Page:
I’m sure you can recognise the moment from the movies. There’s a bad guy of some sort… And he’s running down the street, thinking he’s getting away from the cops. He stops and looks around and thinks he’s free. He thinks he’s lost them.
And then you see it.
A tiny red dot on his chest.
And with that, either because of your military or TV experience, you instantly know that there’s a sniper on the top of some building somewhere and he has has the bad dude directly in his sniper sight. The character looks down, sees the red dot, and know’s that he hasn’t escaped the authorities.
The book of Jonah does something similar to this red dot.
Through it’s genius literary devices of humour, wit, double entendre, and irony, you are subversively drawn into the story and you initially share the neutral position of the narrator, quite likely critiquing Jonah’s disobedience. However, if you let the story sit with you and meditate on it, you notice that the red dot is on your chest, and you’re in God’s line of sight, being challenged by the very same things you were noticing in Jonah.
The story of Jonah is an exploration into the human condition. We would do well to spend time reflecting on the diagnosis, prognosis and treatment, as described on the pages of scripture.
Off the back of the sermon on 15th April 2018 in KingsGate Kingston AM, here are some questions for you to discuss with your Connect Group, or for you to reflect on personally.
- Watch the below video on the biblical understanding of ‘sin’. What jumps out to you? Does the way the bible actually uses the word provide a new and fresh way of considering our sin?
- Discuss or reflect on Jonah’s sin, or ‘khata’, as you see him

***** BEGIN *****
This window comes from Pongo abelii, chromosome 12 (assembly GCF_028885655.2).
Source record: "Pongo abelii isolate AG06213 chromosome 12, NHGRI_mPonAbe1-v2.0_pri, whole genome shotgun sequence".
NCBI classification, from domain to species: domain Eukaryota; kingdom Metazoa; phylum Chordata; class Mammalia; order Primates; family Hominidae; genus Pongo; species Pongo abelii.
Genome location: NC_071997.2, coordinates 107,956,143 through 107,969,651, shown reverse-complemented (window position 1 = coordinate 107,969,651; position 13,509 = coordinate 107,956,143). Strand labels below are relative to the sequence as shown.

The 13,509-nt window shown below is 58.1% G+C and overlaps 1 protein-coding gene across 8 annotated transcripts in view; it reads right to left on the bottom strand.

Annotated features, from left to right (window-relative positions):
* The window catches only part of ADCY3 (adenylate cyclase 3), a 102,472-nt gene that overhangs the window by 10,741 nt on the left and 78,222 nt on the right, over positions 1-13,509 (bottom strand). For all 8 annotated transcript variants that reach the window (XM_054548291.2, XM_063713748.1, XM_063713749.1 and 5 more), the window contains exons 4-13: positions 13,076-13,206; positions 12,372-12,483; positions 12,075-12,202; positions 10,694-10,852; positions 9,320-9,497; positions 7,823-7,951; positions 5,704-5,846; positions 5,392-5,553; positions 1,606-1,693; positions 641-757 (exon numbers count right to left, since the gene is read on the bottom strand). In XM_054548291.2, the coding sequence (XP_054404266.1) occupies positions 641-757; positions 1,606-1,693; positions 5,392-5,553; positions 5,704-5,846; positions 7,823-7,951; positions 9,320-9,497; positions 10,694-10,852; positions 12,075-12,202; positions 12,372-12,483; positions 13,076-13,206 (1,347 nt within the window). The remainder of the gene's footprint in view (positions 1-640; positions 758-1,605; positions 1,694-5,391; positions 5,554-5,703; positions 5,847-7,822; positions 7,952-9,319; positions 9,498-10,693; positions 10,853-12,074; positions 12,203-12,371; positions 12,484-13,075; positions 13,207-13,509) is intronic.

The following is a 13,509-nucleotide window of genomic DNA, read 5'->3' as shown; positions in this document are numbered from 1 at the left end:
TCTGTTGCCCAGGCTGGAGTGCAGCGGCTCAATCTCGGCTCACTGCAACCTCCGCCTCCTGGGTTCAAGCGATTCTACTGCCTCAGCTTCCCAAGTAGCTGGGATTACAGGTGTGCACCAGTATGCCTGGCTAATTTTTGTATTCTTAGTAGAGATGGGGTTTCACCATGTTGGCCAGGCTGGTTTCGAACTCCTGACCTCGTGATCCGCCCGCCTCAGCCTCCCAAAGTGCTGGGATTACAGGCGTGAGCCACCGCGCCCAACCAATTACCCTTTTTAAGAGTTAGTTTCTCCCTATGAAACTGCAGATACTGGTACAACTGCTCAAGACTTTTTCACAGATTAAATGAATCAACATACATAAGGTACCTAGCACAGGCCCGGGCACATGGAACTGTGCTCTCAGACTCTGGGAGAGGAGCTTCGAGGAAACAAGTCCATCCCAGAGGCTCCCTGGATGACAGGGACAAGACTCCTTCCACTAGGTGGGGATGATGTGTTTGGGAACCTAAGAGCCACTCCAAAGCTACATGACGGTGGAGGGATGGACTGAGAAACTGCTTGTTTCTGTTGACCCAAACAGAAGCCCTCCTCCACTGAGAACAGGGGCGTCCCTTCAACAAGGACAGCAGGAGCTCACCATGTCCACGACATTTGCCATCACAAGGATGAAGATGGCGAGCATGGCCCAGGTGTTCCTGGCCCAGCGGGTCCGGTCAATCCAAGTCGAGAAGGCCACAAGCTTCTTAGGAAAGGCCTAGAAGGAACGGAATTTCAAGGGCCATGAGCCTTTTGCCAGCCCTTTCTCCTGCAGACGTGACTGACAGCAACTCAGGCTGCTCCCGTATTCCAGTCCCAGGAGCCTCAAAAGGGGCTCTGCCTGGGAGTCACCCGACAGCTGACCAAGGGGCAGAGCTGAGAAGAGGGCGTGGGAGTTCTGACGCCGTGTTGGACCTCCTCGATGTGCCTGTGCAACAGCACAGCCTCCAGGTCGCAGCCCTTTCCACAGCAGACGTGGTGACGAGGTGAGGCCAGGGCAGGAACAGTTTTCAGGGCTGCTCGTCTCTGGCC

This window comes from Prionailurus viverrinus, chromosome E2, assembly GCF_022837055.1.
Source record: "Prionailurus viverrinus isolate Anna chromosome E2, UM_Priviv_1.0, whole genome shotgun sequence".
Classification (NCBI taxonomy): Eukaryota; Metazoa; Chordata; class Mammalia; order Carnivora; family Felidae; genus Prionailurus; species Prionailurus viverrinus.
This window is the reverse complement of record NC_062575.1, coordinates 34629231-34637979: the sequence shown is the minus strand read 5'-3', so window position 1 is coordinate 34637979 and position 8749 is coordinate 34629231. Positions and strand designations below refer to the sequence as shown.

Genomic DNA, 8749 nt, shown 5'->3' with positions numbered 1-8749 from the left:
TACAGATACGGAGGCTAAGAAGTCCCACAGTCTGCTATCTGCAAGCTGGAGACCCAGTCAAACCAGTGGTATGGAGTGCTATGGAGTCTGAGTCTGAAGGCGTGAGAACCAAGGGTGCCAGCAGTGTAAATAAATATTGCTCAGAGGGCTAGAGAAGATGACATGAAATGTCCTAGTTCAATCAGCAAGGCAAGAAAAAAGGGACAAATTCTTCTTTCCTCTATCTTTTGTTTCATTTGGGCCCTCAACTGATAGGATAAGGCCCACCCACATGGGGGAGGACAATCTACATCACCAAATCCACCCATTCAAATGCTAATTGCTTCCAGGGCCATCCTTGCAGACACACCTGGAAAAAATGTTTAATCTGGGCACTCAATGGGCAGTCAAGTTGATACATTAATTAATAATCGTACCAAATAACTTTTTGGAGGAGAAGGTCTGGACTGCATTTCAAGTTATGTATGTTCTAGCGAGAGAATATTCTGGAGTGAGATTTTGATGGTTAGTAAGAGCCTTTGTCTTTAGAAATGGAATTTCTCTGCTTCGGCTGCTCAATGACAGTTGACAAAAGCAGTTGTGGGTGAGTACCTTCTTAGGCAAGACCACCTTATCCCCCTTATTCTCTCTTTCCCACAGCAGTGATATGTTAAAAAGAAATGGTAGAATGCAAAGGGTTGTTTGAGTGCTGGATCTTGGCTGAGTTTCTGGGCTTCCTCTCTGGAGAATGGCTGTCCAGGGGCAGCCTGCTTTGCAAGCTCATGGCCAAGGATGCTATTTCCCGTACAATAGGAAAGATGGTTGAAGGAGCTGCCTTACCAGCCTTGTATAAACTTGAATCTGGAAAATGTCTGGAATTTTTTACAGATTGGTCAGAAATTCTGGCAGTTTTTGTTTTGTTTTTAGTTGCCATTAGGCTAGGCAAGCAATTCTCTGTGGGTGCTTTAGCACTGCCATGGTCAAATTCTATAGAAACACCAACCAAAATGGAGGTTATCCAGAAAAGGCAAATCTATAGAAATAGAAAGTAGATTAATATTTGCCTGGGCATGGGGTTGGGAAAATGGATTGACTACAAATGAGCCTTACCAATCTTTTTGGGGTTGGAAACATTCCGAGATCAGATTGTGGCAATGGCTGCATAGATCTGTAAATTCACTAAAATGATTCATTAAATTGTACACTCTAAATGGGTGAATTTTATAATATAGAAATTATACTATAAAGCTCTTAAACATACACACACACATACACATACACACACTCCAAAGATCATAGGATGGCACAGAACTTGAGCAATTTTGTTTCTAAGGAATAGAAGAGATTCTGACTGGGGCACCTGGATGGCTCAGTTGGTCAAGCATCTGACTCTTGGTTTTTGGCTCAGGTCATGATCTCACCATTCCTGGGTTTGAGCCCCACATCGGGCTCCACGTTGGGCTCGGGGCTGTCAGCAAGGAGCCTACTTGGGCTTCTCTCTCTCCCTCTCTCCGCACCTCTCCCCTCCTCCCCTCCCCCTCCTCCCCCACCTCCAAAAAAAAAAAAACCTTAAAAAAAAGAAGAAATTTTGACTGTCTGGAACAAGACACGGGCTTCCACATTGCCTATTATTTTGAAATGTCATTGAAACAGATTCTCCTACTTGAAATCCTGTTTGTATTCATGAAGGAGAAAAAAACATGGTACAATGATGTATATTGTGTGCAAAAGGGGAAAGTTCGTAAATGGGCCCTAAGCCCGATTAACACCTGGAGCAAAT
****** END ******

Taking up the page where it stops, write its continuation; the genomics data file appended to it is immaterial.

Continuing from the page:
- head to Tarshish
- go down, down, down to the bottom of the boat,
- avoid his calling in Nineveh.
- Consider where in your life the Spirit is showing that you are missing the mark. Is there anything you wish to discuss with a friend who loves you and walk through together in community?
- Discuss or reflect on the consequences of Jonah’s sin (‘khata’). Consider the pain and destruction he brings on himself, as well as the implications of his sin on the sailors and the the city of Nineveh.
- Consider where your missing the mark has caused pain, destruction and loss for others, or on creation.
Part our response might be to:
To repent is to ‘turn’ or ‘return’ back to the way of Jesus for our lives. What do you want to repent of? Take a few minutes to process this prayerfully with God.
The bible instructs us to train ourselves for for godliness (1 Timothy 4:7). The idea is like someone working out in the gym. We train to change and form ourselves intentionally over time. Spiritual disciplines are how the church for millenia has actively engaged with this process seeing our character formed into the likeness of Christ. These practices include silence & solitude, bible study & prayer, fasting & feasting, silence & solitude, simplicity, sabbath & rest, worship & service. The idea is that over time, as we ‘train’, over time, we become less like Jonah and more like Jesus.
Prayerfully consider whether the Spirit is highlighting any practices for you to focus on.